It is not natural for me to thank Hashem for my hardships, but I try because Rav Arush tells me that by bending my nature to act illogically when I think my life is threatened and to thank Hashem for the pain, that Hashem will in turn, relate to with me in a un-natural (supernatural way) way - and He does.
When I have the humility to see the Blessings that Hashem is sending me  I can feel happy even in the midst of a trial.
No, my life isn't paradise on earth - but I'm not looking for that anymore.
Think about it:
If Hashem would offer you a fortune to give up your tikkun (your soul correction) and eternal reward would you take it? If Hashem would give you perfectly behaved children, the best health, who knows what - but you wouldn't get your tikkun - would you really take that?
This life flies by quickly -  "like a passing shadow; and, no matter what it will pass." It is only due to Hashem's loving-kindness, that He makes this life of conflict and turmoil so short - and the life of blissful reward infinitely long. That's why we have to make every day count - every second - to just keep doing everything for Hashem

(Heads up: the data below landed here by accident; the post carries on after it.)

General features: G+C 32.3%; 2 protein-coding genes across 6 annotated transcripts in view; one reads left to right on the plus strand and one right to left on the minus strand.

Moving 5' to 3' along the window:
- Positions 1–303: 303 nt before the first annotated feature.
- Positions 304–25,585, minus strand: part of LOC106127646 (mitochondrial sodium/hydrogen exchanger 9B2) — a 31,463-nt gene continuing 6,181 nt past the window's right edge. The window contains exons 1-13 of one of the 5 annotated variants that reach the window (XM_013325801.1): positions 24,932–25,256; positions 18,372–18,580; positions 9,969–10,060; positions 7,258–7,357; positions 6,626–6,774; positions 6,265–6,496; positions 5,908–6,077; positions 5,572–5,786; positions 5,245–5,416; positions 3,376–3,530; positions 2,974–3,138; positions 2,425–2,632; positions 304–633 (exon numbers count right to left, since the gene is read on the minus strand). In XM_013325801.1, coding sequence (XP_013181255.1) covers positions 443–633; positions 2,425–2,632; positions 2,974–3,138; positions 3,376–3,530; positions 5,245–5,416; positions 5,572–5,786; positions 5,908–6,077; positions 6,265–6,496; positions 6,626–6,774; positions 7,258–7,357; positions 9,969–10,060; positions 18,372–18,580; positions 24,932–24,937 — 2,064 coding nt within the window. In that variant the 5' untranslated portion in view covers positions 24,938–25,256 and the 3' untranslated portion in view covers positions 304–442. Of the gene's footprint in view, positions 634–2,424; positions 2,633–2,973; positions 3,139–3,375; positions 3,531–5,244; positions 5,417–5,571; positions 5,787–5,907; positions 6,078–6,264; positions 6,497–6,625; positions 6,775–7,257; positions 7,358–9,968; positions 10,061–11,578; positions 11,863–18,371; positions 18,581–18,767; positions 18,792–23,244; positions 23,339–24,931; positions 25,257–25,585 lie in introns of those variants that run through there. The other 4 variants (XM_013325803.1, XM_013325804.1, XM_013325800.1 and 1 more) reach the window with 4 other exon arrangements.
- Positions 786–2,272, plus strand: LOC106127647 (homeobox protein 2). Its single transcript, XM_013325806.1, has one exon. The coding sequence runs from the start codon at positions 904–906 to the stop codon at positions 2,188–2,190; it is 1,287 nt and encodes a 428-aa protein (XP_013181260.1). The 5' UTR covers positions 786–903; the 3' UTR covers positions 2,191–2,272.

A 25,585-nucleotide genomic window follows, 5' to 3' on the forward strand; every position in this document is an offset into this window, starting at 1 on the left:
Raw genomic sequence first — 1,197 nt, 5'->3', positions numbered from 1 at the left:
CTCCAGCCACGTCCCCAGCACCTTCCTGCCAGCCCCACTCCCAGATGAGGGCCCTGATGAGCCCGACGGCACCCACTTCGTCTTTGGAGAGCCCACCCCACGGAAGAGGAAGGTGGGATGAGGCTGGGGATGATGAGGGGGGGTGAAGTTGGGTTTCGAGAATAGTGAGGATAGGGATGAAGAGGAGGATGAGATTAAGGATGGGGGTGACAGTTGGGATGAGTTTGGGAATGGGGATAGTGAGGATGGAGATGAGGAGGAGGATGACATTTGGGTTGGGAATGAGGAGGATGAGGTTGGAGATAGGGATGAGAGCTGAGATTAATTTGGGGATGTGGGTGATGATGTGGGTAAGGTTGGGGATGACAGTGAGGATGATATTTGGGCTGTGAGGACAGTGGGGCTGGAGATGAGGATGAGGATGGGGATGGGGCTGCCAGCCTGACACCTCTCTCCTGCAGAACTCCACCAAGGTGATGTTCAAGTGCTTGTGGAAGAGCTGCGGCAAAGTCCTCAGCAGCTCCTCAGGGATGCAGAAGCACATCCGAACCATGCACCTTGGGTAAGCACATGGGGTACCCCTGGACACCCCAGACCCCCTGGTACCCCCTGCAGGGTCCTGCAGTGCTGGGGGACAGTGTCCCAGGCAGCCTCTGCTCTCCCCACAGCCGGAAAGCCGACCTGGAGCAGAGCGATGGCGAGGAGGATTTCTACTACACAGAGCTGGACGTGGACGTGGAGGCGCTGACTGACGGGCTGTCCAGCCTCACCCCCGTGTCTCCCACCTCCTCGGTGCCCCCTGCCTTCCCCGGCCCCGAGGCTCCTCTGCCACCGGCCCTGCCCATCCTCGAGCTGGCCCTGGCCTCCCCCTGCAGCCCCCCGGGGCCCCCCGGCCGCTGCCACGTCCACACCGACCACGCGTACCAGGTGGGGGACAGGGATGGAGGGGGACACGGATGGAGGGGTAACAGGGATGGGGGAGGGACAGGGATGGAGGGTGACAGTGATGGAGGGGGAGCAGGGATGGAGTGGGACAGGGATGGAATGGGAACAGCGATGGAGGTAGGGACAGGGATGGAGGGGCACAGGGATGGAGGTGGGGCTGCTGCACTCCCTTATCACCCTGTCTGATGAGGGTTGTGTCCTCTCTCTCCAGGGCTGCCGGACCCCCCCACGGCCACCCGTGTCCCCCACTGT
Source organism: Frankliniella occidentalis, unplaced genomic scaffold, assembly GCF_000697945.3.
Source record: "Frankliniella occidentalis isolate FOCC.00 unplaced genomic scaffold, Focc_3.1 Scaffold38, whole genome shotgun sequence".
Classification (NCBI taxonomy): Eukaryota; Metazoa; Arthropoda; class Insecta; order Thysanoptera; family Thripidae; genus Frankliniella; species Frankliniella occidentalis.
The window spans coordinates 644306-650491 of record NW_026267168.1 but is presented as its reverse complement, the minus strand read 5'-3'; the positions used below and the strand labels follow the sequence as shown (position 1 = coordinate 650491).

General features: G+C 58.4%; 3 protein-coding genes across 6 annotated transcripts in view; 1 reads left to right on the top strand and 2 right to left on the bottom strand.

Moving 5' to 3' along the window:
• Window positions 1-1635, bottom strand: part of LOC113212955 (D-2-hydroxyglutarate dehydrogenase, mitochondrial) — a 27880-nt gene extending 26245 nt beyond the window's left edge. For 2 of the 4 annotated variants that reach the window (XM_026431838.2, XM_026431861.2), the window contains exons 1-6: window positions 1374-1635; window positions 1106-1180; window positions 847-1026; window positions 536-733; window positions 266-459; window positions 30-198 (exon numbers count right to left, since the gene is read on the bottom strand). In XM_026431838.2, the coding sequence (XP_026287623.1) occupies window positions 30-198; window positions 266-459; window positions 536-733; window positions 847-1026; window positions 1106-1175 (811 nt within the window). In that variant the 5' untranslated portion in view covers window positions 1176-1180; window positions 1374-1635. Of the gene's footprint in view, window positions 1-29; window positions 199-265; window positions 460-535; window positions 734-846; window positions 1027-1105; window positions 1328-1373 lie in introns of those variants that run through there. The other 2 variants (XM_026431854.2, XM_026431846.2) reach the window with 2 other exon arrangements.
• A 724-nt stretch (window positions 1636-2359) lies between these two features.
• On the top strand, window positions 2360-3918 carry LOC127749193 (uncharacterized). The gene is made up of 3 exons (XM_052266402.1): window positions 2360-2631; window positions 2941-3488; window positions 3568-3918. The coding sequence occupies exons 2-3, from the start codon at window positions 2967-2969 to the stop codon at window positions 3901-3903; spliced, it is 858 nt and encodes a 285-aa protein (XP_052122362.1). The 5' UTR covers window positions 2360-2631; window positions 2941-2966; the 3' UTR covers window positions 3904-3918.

The more I act like I have emuna, them more Hashem responds as though I do.  If I don't have the money to buy something essential, Hashem sends me the money when I buy it to serve Him. If I'm utterly lost and don't know what to do next, Hashem leads me in the right direction if I just get up and go to serve Him.
Even great Tzaddikim died early because they were not patient enough to just let the world go through what it needed to go through.
Can we really know the right time for the Messiah to come and put an end to our pain? We know for sure that he's coming, but we can't know when. We also know that when the Messiah comes, that there will be a third Holy Temple that will be a permanent dwelling place for Hashem in this world.
Only G-d knows.
What can we do in the meantime, aside from praying?
I heard something that I like very much:
Take every "problem" that comes up and put it under your feet. You heard me! Just place each problem as stepping stone under your feet, and they will form into a path that will safely lead you forward. The path to your deliverance is paved with those wonderful "problems."
Just keep on walking and don't look back.
* * *
Dr. Zev Ballen, Psy.D. has been a practicing psychotherapist for more than 30 years. He is the founder and developer of Emuna Therapy, a faith-based method of counseling based exclusively on the teachings of Rabbi Shalom Arush. Dr. Zev has the endorsements of Gadolei Yisrael such as the Nikolsburger Rebba, Rabbi Yitzchok Fagelstock, Rabbi Shalom Arush, and Rabbi Lazer Brody. You can see Dr. Zev's live video broadcast every Wednesday at 5pm Israel time here on You can write in with questions to Dr. Zev at: You can call him at: 845-362-8600 (US) or 054-840-9499 (Israel). Dr. Zev resides in Jerusalem, with his family, where he learns in Rav Arush’s Kollel and maintains a part-time private practice. You're also welcome to visit Dr. Zev's personal blog, Emuna Therapy.